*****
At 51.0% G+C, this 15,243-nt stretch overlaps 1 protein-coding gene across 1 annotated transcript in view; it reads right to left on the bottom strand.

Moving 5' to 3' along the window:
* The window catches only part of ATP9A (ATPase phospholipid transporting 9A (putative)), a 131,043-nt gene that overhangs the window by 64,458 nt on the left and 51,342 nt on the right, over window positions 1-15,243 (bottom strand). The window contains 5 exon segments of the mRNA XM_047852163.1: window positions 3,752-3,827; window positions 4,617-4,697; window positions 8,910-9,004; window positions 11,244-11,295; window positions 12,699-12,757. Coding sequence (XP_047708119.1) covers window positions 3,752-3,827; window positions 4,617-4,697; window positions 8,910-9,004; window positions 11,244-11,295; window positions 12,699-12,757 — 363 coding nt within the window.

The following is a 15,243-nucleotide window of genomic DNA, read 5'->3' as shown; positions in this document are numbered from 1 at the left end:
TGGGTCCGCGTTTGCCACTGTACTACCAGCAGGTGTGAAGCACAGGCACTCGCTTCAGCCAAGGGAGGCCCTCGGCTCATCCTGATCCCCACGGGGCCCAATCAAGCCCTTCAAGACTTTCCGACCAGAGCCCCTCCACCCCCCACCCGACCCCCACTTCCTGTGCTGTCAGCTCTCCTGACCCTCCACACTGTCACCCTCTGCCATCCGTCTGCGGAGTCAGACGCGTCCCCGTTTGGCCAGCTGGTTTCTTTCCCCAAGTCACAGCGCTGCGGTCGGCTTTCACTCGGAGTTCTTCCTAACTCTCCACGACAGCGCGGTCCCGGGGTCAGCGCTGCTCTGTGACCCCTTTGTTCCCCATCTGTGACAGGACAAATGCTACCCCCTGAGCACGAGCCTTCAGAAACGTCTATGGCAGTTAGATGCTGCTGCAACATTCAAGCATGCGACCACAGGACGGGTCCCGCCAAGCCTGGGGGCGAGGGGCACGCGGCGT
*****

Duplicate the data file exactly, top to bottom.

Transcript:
At 51.0% G+C, this 15,243-nt stretch overlaps 1 protein-coding gene across 1 annotated transcript in view; it reads right to left on the bottom strand.

Moving 5' to 3' along the window:
* The window catches only part of ATP9A (ATPase phospholipid transporting 9A (putative)), a 131,043-nt gene that overhangs the window by 64,458 nt on the left and 51,342 nt on the right, over window positions 1-15,243 (bottom strand). The window contains 5 exon segments of the mRNA XM_047852163.1: window positions 3,752-3,827; window positions 4,617-4,697; window positions 8,910-9,004; window positions 11,244-11,295; window positions 12,699-12,757. Coding sequence (XP_047708119.1) covers window positions 3,752-3,827; window positions 4,617-4,697; window positions 8,910-9,004; window positions 11,244-11,295; window positions 12,699-12,757 — 363 coding nt within the window.

The following is a 15,243-nucleotide window of genomic DNA, read 5'->3' as shown; positions in this document are numbered from 1 at the left end:
TGGGTCCGCGTTTGCCACTGTACTACCAGCAGGTGTGAAGCACAGGCACTCGCTTCAGCCAAGGGAGGCCCTCGGCTCATCCTGATCCCCACGGGGCCCAATCAAGCCCTTCAAGACTTTCCGACCAGAGCCCCTCCACCCCCCACCCGACCCCCACTTCCTGTGCTGTCAGCTCTCCTGACCCTCCACACTGTCACCCTCTGCCATCCGTCTGCGGAGTCAGACGCGTCCCCGTTTGGCCAGCTGGTTTCTTTCCCCAAGTCACAGCGCTGCGGTCGGCTTTCACTCGGAGTTCTTCCTAACTCTCCACGACAGCGCGGTCCCGGGGTCAGCGCTGCTCTGTGACCCCTTTGTTCCCCATCTGTGACAGGACAAATGCTACCCCCTGAGCACGAGCCTTCAGAAACGTCTATGGCAGTTAGATGCTGCTGCAACATTCAAGCATGCGACCACAGGACGGGTCCCGCCAAGCCTGGGGGCGAGGGGCACGCGGCGT